Brompton cocktail is an elixir meant for use as a pain suppressant, and dosed for prophylaxis. Made from morphine or diacetylmorphine (heroin), cocaine, highly-pure ethyl alcohol (some recipes specify gin), and sometimes chlorpromazine (Thorazine), it was given to terminally-ill individuals (especially cancer patients) to relieve pain and promote sociability near death. The chlorpromazine suppresses nausea from whatever source, and tincture of cannabis was once used for this purpose.
The Brompton cocktail is named after the Royal Brompton Hospital in London, England, where it was invented in the late 1920s for patients with tuberculosis. While its use is rare in the 21st century, it is not unheard of. It was far more common in the late 19th and early 20th centuries. The original idea for an oral mixture of morphine and cocaine helping patients in agony with advanced disease is credited to surgeon Dr Herbert Snow in 1896.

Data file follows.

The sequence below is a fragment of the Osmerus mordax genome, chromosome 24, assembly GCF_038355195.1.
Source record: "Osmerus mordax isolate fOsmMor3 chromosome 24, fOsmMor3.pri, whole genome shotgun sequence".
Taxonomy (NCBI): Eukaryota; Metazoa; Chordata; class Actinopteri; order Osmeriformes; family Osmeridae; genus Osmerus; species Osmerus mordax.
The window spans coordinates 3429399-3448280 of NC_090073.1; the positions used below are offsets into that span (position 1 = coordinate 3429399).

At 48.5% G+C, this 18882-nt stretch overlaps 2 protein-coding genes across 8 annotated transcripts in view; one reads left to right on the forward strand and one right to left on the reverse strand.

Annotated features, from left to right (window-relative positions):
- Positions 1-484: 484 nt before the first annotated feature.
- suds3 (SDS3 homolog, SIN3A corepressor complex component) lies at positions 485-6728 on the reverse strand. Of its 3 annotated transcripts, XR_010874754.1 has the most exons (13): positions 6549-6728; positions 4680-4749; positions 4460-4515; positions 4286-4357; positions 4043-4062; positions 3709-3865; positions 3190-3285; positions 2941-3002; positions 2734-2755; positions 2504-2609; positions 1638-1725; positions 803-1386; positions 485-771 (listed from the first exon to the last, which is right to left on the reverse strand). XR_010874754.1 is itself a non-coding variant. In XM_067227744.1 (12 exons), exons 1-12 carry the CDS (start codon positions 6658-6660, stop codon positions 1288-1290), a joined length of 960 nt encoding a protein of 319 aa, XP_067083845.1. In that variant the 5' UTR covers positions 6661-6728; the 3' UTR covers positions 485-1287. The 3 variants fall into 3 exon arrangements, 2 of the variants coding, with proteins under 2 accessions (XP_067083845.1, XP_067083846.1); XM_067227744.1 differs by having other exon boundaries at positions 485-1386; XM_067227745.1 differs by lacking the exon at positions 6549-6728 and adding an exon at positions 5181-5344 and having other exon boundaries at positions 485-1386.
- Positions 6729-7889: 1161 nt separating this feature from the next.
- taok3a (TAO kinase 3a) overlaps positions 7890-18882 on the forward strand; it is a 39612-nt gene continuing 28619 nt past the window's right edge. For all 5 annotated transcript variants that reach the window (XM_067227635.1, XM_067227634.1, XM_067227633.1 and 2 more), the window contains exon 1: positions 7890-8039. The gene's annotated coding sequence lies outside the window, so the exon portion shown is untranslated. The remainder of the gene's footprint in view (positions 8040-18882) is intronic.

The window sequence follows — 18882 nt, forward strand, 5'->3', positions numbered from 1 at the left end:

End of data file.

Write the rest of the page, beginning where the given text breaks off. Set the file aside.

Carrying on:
While each of the ingredients combat pain and other problems that occur with it in those who may be nauseous from effects of chemotherapy, radiation, and/or high and escalating doses of morphine (which can also cause somnolence or sleepiness, hence the stimulant), it is also generally acknowledged that the whole is greater than the sum of its parts with the various active ingredients all potentiating the morphine or other opioid in their own ways. The synergy between opioid analgesics and centrally-acting stimulants is well-known and is taken advantage of everything from the caffeine content of many codeine-based pain relievers to prescribing dextroamphetamine or methylphenidate to patients on high doses of opioids to both combat the somnolence from the painkillers and boost their pain-killing ability.
Some specifications for variants of Brompton Mixture call for methadone, hydromorphone, or other strong opioids in the place of morphine, diphenhydramine in place of the chlorpromazine, and/or methamphetamine, amphetamine, dextroamphetamine, co-phenylcaine, methylphenidate or other stimulants in the place of cocaine. The original recipe for Brompton Mixture also calls for chloroform, cherry syrup to help mask the bitter taste of some of the components, and distilled water in some quantity as a dilutant for the chloroform and/or to add volume to allow for more precise titration of doses.